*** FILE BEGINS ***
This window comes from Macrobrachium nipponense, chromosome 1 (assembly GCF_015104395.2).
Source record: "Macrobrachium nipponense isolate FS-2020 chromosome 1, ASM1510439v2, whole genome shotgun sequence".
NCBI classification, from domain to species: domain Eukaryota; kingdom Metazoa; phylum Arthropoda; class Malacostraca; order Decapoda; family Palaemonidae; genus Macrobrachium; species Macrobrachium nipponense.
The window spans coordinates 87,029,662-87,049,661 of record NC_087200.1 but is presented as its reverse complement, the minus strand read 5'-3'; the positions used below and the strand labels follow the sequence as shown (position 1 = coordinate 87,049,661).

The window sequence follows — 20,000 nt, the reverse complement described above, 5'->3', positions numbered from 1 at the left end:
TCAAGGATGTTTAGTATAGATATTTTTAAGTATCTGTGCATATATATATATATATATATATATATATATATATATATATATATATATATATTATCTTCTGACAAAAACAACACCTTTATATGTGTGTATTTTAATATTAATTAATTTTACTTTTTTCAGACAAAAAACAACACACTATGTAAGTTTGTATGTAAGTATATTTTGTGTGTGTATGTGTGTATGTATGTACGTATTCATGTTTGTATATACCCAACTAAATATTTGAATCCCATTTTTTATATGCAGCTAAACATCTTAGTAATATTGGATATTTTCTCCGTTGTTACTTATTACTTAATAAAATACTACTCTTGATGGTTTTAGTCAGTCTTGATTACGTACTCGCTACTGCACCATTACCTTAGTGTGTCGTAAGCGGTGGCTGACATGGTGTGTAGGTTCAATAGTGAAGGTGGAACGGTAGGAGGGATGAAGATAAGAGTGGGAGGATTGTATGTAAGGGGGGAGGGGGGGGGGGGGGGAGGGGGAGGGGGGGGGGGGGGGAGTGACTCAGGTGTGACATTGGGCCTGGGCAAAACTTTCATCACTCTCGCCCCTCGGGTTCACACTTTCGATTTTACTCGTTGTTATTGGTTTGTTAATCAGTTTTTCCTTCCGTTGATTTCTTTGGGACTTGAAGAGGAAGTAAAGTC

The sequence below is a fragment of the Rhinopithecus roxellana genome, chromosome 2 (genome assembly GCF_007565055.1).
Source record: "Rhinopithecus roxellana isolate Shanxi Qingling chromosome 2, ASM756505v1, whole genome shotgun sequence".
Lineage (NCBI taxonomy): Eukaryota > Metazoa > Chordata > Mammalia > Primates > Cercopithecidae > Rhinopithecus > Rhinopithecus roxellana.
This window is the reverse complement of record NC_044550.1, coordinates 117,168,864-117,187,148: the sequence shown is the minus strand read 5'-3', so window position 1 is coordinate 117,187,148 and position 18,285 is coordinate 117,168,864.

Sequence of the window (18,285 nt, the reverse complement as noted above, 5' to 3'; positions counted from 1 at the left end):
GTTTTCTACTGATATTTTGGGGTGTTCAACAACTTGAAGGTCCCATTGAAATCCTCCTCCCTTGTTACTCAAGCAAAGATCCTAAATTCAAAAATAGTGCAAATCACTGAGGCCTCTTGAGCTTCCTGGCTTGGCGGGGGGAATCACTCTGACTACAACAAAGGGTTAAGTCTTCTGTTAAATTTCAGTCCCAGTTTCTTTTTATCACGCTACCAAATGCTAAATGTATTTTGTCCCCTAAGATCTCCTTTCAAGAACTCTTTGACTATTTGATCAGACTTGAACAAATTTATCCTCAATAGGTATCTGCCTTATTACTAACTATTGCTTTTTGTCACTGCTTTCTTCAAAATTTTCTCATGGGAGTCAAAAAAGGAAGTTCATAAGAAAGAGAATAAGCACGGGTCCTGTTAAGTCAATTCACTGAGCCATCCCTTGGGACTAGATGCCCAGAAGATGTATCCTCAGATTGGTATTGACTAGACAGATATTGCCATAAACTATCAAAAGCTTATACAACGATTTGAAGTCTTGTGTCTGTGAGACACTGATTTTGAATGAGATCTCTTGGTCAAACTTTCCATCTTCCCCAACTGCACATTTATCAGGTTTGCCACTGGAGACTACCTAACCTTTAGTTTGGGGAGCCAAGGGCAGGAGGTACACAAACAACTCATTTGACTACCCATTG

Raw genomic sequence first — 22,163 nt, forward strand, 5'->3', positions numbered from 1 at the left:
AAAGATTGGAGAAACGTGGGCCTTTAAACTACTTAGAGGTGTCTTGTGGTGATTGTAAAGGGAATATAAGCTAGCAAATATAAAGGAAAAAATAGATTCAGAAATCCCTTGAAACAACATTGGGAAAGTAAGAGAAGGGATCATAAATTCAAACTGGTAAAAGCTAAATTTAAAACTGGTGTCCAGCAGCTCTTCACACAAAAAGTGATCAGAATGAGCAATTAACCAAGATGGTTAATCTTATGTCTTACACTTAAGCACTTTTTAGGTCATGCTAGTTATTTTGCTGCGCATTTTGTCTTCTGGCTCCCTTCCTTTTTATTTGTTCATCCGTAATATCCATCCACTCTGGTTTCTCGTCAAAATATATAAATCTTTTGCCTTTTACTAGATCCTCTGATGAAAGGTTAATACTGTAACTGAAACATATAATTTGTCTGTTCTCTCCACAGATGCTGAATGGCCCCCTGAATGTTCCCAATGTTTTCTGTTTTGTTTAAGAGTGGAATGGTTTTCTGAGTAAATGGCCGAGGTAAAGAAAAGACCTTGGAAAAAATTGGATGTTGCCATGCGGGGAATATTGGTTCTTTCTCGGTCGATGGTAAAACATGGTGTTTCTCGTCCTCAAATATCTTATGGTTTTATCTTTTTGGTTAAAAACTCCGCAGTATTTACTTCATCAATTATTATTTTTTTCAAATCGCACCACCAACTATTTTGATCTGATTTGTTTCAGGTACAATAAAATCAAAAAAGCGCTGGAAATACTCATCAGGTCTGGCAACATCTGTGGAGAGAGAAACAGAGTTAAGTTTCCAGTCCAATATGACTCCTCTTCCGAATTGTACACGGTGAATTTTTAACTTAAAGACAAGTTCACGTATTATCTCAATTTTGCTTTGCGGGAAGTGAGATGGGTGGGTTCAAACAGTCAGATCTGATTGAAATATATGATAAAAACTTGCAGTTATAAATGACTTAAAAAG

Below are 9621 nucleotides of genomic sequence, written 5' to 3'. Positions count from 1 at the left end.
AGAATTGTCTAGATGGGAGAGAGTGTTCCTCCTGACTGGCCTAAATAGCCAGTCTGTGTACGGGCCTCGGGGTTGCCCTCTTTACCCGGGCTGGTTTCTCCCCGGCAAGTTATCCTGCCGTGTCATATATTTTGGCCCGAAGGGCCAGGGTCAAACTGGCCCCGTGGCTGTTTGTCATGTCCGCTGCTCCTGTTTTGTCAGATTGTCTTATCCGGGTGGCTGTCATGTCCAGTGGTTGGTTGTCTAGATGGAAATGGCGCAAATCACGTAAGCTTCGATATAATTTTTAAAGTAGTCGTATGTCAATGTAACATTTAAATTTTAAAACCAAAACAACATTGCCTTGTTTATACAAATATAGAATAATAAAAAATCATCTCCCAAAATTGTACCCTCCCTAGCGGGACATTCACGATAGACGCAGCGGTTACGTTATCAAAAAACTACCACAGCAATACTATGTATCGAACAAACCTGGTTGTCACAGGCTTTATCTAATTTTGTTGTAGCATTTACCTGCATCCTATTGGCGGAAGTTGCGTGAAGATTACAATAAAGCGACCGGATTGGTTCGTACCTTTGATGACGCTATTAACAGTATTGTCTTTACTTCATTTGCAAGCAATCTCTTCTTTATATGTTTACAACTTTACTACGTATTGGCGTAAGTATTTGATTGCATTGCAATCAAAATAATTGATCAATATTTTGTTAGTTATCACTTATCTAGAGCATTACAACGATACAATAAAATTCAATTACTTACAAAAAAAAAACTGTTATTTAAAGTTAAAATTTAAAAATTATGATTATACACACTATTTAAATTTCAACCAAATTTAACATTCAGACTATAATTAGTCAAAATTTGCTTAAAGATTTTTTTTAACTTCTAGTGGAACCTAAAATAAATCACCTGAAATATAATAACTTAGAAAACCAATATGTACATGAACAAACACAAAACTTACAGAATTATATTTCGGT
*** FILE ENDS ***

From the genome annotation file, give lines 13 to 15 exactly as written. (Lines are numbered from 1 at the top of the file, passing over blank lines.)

Raw genomic sequence first — 22,163 nt, forward strand, 5'->3', positions numbered from 1 at the left:
AAAGATTGGAGAAACGTGGGCCTTTAAACTACTTAGAGGTGTCTTGTGGTGATTGTAAAGGGAATATAAGCTAGCAAATATAAAGGAAAAAATAGATTCAGAAATCCCTTGAAACAACATTGGGAAAGTAAGAGAAGGGATCATAAATTCAAACTGGTAAAAGCTAAATTTAAAACTGGTGTCCAGCAGCTCTTCACACAAAAAGTGATCAGAATGAGCAATTAACCAAGATGGTTAATCTTATGTCTTACACTTAAGCACTTTTTAGGTCATGCTAGTTATTTTGCTGCGCATTTTGTCTTCTGGCTCCCTTCCTTTTTATTTGTTCATCCGTAATATCCATCCACTCTGGTTTCTCGTCAAAATATATAAATCTTTTGCCTTTTACTAGATCCTCTGATGAAAGGTTAATACTGTAACTGAAACATATAATTTGTCTGTTCTCTCCACAGATGCTGAATGGCCCCCTGAATGTTCCCAATGTTTTCTGTTTTGTTTAAGAGTGGAATGGTTTTCTGAGTAAATGGCCGAGGTAAAGAAAAGACCTTGGAAAAAATTGGATGTTGCCATGCGGGGAATATTGGTTCTTTCTCGGTCGATGGTAAAACATGGTGTTTCTCGTCCTCAAATATCTTATGGTTTTATCTTTTTGGTTAAAAACTCCGCAGTATTTACTTCATCAATTATTATTTTTTTCAAATCGCACCACCAACTATTTTGATCTGATTTGTTTCAGGTACAATAAAATCAAAAAAGCGCTGGAAATACTCATCAGGTCTGGCAACATCTGTGGAGAGAGAAACAGAGTTAAGTTTCCAGTCCAATATGACTCCTCTTCCGAATTGTACACGGTGAATTTTTAACTTAAAGACAAGTTCACGTATTATCTCAATTTTGCTTTGCGGGAAGTGAGATGGGTGGGTTCAAACAGTCAGATCTGATTGAAATATATGATAAAAACTTGCAGTTATAAATGACTTAAAAAG

Below are 9621 nucleotides of genomic sequence, written 5' to 3'. Positions count from 1 at the left end.